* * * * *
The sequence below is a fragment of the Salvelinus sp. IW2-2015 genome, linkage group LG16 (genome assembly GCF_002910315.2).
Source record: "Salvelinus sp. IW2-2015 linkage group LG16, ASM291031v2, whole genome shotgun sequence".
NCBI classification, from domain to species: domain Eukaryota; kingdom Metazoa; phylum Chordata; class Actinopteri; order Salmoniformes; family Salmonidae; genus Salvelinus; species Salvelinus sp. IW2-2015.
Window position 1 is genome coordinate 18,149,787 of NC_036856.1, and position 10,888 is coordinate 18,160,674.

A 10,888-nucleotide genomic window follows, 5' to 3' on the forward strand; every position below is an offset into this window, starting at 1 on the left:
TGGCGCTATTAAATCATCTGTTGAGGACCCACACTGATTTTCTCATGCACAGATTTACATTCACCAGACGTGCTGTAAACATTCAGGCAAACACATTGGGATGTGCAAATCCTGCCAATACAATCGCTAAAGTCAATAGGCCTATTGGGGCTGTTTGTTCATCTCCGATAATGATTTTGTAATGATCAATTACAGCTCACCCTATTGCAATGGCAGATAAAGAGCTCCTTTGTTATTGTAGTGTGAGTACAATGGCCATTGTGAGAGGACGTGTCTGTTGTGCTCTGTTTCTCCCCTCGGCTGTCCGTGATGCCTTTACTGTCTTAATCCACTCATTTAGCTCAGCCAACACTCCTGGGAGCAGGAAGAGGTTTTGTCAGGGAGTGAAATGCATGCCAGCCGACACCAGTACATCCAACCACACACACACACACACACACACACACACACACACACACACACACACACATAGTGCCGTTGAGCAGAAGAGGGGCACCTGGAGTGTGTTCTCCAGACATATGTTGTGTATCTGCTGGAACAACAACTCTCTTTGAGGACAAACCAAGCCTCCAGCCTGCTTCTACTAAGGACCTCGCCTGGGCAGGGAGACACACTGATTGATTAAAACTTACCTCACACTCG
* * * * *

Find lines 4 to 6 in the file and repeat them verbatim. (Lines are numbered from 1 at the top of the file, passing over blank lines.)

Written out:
Window position 1 is genome coordinate 18,149,787 of NC_036856.1, and position 10,888 is coordinate 18,160,674.

A 10,888-nucleotide genomic window follows, 5' to 3' on the forward strand; every position below is an offset into this window, starting at 1 on the left:
TGGCGCTATTAAATCATCTGTTGAGGACCCACACTGATTTTCTCATGCACAGATTTACATTCACCAGACGTGCTGTAAACATTCAGGCAAACACATTGGGATGTGCAAATCCTGCCAATACAATCGCTAAAGTCAATAGGCCTATTGGGGCTGTTTGTTCATCTCCGATAATGATTTTGTAATGATCAATTACAGCTCACCCTATTGCAATGGCAGATAAAGAGCTCCTTTGTTATTGTAGTGTGAGTACAATGGCCATTGTGAGAGGACGTGTCTGTTGTGCTCTGTTTCTCCCCTCGGCTGTCCGTGATGCCTTTACTGTCTTAATCCACTCATTTAGCTCAGCCAACACTCCTGGGAGCAGGAAGAGGTTTTGTCAGGGAGTGAAATGCATGCCAGCCGACACCAGTACATCCAACCACACACACACACACACACACACACACACACACACACACACACACACACATAGTGCCGTTGAGCAGAAGAGGGGCACCTGGAGTGTGTTCTCCAGACATATGTTGTGTATCTGCTGGAACAACAACTCTCTTTGAGGACAAACCAAGCCTCCAGCCTGCTTCTACTAAGGACCTCGCCTGGGCAGGGAGACACACTGATTGATTAAAACTTACCTCACACTCG